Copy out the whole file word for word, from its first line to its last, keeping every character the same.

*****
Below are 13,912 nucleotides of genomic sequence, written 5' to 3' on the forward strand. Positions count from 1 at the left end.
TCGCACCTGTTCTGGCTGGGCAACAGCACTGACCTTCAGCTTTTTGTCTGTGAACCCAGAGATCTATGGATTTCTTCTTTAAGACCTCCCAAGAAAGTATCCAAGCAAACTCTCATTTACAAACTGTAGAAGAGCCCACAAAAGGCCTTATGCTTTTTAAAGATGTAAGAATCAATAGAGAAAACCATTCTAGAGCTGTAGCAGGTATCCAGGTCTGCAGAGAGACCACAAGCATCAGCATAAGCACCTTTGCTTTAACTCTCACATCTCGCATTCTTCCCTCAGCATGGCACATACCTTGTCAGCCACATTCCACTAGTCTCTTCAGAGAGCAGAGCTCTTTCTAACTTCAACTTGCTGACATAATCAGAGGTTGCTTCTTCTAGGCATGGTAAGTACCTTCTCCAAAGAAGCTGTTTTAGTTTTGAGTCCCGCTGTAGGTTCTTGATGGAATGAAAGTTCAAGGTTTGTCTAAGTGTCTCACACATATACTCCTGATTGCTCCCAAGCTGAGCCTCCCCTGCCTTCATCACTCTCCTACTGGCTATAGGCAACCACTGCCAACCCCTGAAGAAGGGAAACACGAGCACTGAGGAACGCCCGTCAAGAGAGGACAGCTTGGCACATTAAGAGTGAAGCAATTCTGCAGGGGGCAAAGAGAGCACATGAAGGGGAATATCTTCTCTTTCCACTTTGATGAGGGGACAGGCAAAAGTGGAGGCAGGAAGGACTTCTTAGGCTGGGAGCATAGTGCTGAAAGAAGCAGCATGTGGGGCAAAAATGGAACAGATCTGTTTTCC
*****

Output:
Below are 13,912 nucleotides of genomic sequence, written 5' to 3' on the forward strand. Positions count from 1 at the left end.
TCGCACCTGTTCTGGCTGGGCAACAGCACTGACCTTCAGCTTTTTGTCTGTGAACCCAGAGATCTATGGATTTCTTCTTTAAGACCTCCCAAGAAAGTATCCAAGCAAACTCTCATTTACAAACTGTAGAAGAGCCCACAAAAGGCCTTATGCTTTTTAAAGATGTAAGAATCAATAGAGAAAACCATTCTAGAGCTGTAGCAGGTATCCAGGTCTGCAGAGAGACCACAAGCATCAGCATAAGCACCTTTGCTTTAACTCTCACATCTCGCATTCTTCCCTCAGCATGGCACATACCTTGTCAGCCACATTCCACTAGTCTCTTCAGAGAGCAGAGCTCTTTCTAACTTCAACTTGCTGACATAATCAGAGGTTGCTTCTTCTAGGCATGGTAAGTACCTTCTCCAAAGAAGCTGTTTTAGTTTTGAGTCCCGCTGTAGGTTCTTGATGGAATGAAAGTTCAAGGTTTGTCTAAGTGTCTCACACATATACTCCTGATTGCTCCCAAGCTGAGCCTCCCCTGCCTTCATCACTCTCCTACTGGCTATAGGCAACCACTGCCAACCCCTGAAGAAGGGAAACACGAGCACTGAGGAACGCCCGTCAAGAGAGGACAGCTTGGCACATTAAGAGTGAAGCAATTCTGCAGGGGGCAAAGAGAGCACATGAAGGGGAATATCTTCTCTTTCCACTTTGATGAGGGGACAGGCAAAAGTGGAGGCAGGAAGGACTTCTTAGGCTGGGAGCATAGTGCTGAAAGAAGCAGCATGTGGGGCAAAAATGGAACAGATCTGTTTTCC